BACKGROUND: TH2 cells and their cytokines are associated with allergic asthma in human subjects and with mouse models of allergic airway disease. IL-4 signaling through the IL-4 receptor α (IL-4Rα) chain on CD4(+) T cells leads to TH2 cell differentiation in vitro, implying that IL-4Rα-responsive CD4(+) T cells are critical for the induction of allergic asthma. However, mechanisms regulating acute and chronic allergen-specific TH2 responses in vivo remain incompletely understood.
OBJECTIVE: This study defines the requirements for IL-4Rα-responsive CD4(+) T cells and the IL-4Rα ligands IL-4 and IL-13 in the development of allergen-specific TH2 responses during the onset and chronic phase of experimental allergic airway disease.
METHODS: Development of acute and chronic ovalbumin (OVA)-induced allergic asthma was assessed weekly in CD4(+) T cell-specific IL-4Rα-deficient BALB/c mice (Lck(cre)IL-4Rα(-/lox)) and respective control mice in the presence or absence of IL-4 or IL-13.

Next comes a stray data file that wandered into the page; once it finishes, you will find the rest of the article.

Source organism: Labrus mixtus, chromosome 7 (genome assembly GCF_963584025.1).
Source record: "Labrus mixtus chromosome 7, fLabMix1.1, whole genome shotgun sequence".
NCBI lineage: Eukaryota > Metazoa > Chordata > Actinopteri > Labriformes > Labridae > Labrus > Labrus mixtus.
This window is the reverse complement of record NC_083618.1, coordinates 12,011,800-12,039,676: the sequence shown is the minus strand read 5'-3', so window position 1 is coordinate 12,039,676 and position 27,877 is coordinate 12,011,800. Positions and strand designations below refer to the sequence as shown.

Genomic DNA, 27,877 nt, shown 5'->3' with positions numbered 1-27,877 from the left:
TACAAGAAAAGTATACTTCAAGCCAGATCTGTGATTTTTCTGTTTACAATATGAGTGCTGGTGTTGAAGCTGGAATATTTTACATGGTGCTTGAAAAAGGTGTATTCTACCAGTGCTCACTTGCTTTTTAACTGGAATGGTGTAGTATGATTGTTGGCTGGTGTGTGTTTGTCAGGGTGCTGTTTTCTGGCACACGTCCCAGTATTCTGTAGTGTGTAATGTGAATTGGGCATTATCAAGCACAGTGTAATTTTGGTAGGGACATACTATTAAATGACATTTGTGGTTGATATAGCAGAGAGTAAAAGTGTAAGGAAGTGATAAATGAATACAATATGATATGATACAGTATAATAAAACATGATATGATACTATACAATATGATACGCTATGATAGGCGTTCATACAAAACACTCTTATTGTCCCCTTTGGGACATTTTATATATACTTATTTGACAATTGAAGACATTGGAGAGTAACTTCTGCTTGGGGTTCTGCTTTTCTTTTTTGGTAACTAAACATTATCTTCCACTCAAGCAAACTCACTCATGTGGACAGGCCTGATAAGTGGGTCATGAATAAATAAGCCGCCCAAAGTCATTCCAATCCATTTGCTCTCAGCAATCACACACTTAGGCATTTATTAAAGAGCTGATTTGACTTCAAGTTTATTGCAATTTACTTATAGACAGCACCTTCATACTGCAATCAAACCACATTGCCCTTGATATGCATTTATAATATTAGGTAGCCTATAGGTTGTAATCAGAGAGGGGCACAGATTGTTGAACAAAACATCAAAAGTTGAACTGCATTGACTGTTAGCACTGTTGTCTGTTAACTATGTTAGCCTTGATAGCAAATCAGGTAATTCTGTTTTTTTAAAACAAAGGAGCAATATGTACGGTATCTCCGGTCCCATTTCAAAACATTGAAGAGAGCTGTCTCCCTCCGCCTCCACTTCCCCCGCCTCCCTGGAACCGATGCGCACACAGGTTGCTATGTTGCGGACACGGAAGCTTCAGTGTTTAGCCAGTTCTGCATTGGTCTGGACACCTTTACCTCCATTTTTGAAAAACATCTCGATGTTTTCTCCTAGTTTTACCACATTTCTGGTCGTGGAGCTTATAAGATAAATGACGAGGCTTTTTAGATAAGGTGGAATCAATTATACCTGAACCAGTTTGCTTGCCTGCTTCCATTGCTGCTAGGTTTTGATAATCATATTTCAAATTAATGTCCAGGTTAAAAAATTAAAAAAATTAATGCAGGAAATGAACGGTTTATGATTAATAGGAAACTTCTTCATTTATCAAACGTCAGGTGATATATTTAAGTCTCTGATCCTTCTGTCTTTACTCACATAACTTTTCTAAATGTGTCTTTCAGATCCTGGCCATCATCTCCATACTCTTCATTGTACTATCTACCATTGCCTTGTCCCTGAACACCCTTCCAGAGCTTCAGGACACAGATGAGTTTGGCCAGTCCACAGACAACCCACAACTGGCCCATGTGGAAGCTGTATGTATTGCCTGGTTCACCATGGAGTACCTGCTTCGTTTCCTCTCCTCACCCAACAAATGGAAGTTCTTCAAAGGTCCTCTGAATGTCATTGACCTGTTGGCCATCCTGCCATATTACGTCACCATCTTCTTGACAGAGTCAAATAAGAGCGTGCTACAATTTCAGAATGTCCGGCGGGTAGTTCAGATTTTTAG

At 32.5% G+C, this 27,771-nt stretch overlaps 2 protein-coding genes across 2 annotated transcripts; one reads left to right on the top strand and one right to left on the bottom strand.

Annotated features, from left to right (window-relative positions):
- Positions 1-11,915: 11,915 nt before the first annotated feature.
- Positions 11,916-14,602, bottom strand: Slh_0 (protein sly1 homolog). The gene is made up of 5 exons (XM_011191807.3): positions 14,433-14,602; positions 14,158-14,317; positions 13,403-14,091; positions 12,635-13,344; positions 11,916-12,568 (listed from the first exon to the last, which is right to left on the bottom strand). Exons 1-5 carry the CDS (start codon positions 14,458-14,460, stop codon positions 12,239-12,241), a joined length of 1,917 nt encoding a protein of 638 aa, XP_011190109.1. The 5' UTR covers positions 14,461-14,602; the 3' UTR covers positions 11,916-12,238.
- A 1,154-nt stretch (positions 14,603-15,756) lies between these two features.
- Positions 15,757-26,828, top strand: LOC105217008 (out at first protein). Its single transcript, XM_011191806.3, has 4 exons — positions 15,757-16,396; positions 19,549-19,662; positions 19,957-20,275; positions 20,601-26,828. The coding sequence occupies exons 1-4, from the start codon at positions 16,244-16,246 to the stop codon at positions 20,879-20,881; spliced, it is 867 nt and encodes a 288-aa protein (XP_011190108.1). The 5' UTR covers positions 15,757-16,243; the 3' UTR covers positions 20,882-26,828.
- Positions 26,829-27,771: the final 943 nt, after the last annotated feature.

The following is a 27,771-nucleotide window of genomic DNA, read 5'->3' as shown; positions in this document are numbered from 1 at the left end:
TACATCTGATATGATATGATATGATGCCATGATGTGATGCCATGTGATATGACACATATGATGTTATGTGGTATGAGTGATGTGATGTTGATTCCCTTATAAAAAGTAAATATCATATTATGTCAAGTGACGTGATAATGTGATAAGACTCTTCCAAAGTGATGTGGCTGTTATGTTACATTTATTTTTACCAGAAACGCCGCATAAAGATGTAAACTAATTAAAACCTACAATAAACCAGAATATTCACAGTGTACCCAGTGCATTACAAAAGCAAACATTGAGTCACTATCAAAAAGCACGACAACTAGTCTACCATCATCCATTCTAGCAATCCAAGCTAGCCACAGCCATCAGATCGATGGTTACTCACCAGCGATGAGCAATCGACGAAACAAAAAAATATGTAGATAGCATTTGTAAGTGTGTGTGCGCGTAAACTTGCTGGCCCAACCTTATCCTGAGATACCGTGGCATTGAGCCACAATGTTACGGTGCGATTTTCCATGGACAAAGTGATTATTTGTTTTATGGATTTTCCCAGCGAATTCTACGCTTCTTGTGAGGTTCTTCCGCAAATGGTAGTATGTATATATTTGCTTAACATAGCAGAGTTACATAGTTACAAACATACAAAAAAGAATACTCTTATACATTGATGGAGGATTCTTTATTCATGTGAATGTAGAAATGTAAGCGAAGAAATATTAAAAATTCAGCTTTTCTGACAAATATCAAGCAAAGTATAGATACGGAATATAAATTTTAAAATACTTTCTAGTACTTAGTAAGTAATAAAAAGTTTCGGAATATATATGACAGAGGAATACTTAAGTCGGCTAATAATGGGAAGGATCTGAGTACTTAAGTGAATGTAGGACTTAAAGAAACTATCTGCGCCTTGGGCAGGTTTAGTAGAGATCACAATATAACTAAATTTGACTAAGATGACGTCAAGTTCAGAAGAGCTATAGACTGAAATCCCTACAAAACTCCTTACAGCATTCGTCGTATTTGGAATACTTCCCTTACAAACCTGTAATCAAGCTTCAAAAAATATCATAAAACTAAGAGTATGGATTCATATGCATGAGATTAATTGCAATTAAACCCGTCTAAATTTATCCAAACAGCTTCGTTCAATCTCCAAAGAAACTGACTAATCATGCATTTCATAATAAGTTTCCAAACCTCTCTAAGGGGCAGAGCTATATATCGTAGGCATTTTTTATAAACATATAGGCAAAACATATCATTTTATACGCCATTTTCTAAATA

RESULTS: During acute allergic airway disease, IL-4 deficiency did not prevent the onset of TH2 immune responses and OVA-induced airway hyperresponsiveness or goblet cell hyperplasia, irrespective of the presence or absence of IL-4Rα-responsive CD4(+) T cells. In contrast, deficiency of IL-13 prevented allergic asthma, irrespective of the presence or absence of IL-4Rα-responsive CD4(+) T cells. Importantly, chronic allergic inflammation and airway hyperresponsiveness were dependent on IL-4Rα-responsive CD4(+) T cells. Deficiency in IL-4Rα-responsive CD4(+) T cells resulted in increased numbers of IL-17-producing T cells and, consequently, increased airway neutrophilia.
CONCLUSION: IL-4-responsive T helper cells are dispensable for acute OVA-induced airway disease but crucial in maintaining chronic asthmatic pathology.
- CD4-Positive T-Lymphocytes
- Chronic Disease
- Disease Models, Animal
- Immunoglobulin E
- Immunoglobulin G
- Interleukin-4 Receptor alpha Subunit
- Leukocyte Count
- Mice, Knockout
- Respiratory Hypersensitivity
- T-Lymphocyte Subsets
- Th2 Cells
- Journal Article